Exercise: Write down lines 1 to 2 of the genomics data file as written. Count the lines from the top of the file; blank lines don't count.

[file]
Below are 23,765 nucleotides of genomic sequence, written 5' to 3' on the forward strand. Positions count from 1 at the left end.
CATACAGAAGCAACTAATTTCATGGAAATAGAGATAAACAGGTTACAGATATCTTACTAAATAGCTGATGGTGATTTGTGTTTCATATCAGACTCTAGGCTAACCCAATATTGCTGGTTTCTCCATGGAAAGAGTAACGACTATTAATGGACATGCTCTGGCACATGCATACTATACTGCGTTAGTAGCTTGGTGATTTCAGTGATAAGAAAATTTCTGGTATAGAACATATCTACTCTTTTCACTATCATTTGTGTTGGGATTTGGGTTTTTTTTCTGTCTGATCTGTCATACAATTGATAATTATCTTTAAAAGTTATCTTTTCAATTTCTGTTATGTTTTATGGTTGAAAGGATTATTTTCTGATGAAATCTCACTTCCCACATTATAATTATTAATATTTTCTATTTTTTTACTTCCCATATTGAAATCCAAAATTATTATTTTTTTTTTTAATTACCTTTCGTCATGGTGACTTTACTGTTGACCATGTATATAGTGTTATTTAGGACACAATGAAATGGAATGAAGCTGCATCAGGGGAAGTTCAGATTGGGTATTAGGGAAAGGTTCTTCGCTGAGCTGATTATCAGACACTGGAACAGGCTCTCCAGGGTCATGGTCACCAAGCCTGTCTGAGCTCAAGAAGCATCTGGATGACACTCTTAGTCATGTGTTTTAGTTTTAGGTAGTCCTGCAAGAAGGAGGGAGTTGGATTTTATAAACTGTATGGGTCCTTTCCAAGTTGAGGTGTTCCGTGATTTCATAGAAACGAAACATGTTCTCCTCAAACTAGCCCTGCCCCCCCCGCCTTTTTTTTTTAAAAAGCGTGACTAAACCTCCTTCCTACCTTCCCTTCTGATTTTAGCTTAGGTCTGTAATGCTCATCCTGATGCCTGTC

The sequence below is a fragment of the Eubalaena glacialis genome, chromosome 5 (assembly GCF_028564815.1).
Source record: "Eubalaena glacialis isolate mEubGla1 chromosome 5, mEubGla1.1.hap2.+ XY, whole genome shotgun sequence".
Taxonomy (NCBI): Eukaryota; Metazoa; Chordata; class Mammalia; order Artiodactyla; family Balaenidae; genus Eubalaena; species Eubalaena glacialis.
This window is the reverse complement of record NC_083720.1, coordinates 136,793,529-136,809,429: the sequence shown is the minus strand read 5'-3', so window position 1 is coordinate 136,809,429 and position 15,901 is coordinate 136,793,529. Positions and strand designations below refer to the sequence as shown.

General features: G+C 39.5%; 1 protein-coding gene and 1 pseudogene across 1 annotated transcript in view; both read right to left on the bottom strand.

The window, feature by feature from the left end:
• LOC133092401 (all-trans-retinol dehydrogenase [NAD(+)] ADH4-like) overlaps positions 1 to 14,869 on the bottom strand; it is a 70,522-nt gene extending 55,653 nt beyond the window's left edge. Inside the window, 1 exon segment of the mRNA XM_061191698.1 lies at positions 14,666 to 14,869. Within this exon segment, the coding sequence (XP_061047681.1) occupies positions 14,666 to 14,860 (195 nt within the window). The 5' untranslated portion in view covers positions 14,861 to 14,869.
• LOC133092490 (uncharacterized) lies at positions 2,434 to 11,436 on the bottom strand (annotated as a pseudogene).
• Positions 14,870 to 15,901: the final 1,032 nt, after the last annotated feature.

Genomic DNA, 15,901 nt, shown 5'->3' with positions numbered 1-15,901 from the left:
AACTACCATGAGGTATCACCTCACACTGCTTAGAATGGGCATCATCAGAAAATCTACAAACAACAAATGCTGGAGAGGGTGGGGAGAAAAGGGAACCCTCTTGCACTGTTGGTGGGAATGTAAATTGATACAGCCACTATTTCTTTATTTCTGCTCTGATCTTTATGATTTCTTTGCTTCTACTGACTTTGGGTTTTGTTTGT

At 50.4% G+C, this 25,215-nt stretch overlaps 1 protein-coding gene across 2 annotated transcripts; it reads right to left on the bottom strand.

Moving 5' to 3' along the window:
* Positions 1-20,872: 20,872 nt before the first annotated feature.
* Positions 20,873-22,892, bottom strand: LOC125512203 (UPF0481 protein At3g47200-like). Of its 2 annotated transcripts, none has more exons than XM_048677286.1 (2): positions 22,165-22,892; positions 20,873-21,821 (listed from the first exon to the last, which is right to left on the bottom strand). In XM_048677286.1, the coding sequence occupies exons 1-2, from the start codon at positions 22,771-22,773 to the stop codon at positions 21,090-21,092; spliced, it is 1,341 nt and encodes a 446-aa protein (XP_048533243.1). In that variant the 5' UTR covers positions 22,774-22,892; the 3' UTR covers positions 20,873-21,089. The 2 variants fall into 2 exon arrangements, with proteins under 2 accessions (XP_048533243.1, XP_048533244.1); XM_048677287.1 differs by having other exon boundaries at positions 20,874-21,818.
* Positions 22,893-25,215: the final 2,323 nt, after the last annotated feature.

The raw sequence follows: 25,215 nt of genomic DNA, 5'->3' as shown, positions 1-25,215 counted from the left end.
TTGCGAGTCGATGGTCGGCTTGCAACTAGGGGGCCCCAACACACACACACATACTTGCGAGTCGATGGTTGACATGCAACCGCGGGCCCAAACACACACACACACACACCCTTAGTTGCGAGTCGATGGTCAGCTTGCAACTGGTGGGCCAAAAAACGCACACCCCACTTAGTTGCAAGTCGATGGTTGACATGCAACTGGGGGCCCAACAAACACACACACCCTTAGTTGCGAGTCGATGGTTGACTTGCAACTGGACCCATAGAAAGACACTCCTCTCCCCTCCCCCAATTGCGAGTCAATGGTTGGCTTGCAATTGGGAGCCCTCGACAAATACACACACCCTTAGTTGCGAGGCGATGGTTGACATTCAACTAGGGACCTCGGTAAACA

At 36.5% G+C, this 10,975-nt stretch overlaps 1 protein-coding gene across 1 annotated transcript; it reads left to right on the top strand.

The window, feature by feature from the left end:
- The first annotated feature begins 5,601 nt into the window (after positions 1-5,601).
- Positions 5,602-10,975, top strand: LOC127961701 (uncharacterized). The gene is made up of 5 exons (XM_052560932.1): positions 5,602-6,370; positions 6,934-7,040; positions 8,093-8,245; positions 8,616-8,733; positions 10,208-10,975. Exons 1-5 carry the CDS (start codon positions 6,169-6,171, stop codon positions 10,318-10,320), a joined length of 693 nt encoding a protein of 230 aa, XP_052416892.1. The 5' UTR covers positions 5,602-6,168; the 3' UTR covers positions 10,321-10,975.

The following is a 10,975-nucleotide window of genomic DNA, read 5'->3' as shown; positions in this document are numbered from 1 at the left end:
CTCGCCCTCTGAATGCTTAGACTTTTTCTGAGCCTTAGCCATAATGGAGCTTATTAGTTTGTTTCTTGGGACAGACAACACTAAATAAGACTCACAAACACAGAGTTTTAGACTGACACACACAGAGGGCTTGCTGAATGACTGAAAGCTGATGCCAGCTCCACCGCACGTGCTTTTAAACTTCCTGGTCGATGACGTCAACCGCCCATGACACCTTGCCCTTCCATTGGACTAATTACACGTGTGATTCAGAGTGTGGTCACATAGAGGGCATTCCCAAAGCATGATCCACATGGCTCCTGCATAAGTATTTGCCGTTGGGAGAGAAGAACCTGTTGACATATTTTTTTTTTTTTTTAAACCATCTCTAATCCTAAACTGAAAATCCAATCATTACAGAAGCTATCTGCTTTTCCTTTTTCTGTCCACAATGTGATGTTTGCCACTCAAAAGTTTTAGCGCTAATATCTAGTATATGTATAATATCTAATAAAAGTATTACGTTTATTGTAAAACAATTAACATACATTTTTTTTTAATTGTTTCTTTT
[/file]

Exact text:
Below are 23,765 nucleotides of genomic sequence, written 5' to 3' on the forward strand. Positions count from 1 at the left end.
CATACAGAAGCAACTAATTTCATGGAAATAGAGATAAACAGGTTACAGATATCTTACTAAATAGCTGATGGTGATTTGTGTTTCATATCAGACTCTAGGCTAACCCAATATTGCTGGTTTCTCCATGGAAAGAGTAACGACTATTAATGGACATGCTCTGGCACATGCATACTATACTGCGTTAGTAGCTTGGTGATTTCAGTGATAAGAAAATTTCTGGTATAGAACATATCTACTCTTTTCACTATCATTTGTGTTGGGATTTGGGTTTTTTTTCTGTCTGATCTGTCATACAATTGATAATTATCTTTAAAAGTTATCTTTTCAATTTCTGTTATGTTTTATGGTTGAAAGGATTATTTTCTGATGAAATCTCACTTCCCACATTATAATTATTAATATTTTCTATTTTTTTACTTCCCATATTGAAATCCAAAATTATTATTTTTTTTTTTAATTACCTTTCGTCATGGTGACTTTACTGTTGACCATGTATATAGTGTTATTTAGGACACAATGAAATGGAATGAAGCTGCATCAGGGGAAGTTCAGATTGGGTATTAGGGAAAGGTTCTTCGCTGAGCTGATTATCAGACACTGGAACAGGCTCTCCAGGGTCATGGTCACCAAGCCTGTCTGAGCTCAAGAAGCATCTGGATGACACTCTTAGTCATGTGTTTTAGTTTTAGGTAGTCCTGCAAGAAGGAGGGAGTTGGATTTTATAAACTGTATGGGTCCTTTCCAAGTTGAGGTGTTCCGTGATTTCATAGAAACGAAACATGTTCTCCTCAAACTAGCCCTGCCCCCCCCGCCTTTTTTTTTTAAAAAGCGTGACTAAACCTCCTTCCTACCTTCCCTTCTGATTTTAGCTTAGGTCTGTAATGCTCATCCTGATGCCTGTC